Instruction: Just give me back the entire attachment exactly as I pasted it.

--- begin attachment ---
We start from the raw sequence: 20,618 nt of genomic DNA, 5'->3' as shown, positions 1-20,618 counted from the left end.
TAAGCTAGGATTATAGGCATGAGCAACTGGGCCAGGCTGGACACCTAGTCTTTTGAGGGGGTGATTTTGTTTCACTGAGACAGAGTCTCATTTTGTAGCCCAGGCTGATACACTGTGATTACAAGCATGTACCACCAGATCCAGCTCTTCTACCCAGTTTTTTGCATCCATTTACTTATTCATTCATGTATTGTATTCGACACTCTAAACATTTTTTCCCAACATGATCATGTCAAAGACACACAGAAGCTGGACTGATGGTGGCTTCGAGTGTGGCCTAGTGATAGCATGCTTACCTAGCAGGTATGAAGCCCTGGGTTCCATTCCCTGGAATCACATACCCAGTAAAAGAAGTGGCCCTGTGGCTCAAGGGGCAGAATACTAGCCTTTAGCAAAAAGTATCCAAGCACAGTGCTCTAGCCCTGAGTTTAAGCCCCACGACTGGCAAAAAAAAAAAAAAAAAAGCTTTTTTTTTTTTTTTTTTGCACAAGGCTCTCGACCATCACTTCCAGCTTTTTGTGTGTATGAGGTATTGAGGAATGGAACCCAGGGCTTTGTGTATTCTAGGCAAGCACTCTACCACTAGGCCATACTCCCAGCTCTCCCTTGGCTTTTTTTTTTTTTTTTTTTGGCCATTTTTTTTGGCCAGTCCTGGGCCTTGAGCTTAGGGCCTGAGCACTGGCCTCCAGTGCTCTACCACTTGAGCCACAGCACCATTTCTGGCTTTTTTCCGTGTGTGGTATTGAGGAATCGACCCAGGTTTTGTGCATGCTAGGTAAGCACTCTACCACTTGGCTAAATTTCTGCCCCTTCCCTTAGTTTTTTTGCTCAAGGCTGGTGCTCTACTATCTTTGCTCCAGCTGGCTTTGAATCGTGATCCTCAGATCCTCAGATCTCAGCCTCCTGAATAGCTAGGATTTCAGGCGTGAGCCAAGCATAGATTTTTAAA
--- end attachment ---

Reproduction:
We start from the raw sequence: 20,618 nt of genomic DNA, 5'->3' as shown, positions 1-20,618 counted from the left end.
TAAGCTAGGATTATAGGCATGAGCAACTGGGCCAGGCTGGACACCTAGTCTTTTGAGGGGGTGATTTTGTTTCACTGAGACAGAGTCTCATTTTGTAGCCCAGGCTGATACACTGTGATTACAAGCATGTACCACCAGATCCAGCTCTTCTACCCAGTTTTTTGCATCCATTTACTTATTCATTCATGTATTGTATTCGACACTCTAAACATTTTTTCCCAACATGATCATGTCAAAGACACACAGAAGCTGGACTGATGGTGGCTTCGAGTGTGGCCTAGTGATAGCATGCTTACCTAGCAGGTATGAAGCCCTGGGTTCCATTCCCTGGAATCACATACCCAGTAAAAGAAGTGGCCCTGTGGCTCAAGGGGCAGAATACTAGCCTTTAGCAAAAAGTATCCAAGCACAGTGCTCTAGCCCTGAGTTTAAGCCCCACGACTGGCAAAAAAAAAAAAAAAAAAGCTTTTTTTTTTTTTTTTTTGCACAAGGCTCTCGACCATCACTTCCAGCTTTTTGTGTGTATGAGGTATTGAGGAATGGAACCCAGGGCTTTGTGTATTCTAGGCAAGCACTCTACCACTAGGCCATACTCCCAGCTCTCCCTTGGCTTTTTTTTTTTTTTTTTTTGGCCATTTTTTTTGGCCAGTCCTGGGCCTTGAGCTTAGGGCCTGAGCACTGGCCTCCAGTGCTCTACCACTTGAGCCACAGCACCATTTCTGGCTTTTTTCCGTGTGTGGTATTGAGGAATCGACCCAGGTTTTGTGCATGCTAGGTAAGCACTCTACCACTTGGCTAAATTTCTGCCCCTTCCCTTAGTTTTTTTGCTCAAGGCTGGTGCTCTACTATCTTTGCTCCAGCTGGCTTTGAATCGTGATCCTCAGATCCTCAGATCTCAGCCTCCTGAATAGCTAGGATTTCAGGCGTGAGCCAAGCATAGATTTTTAAA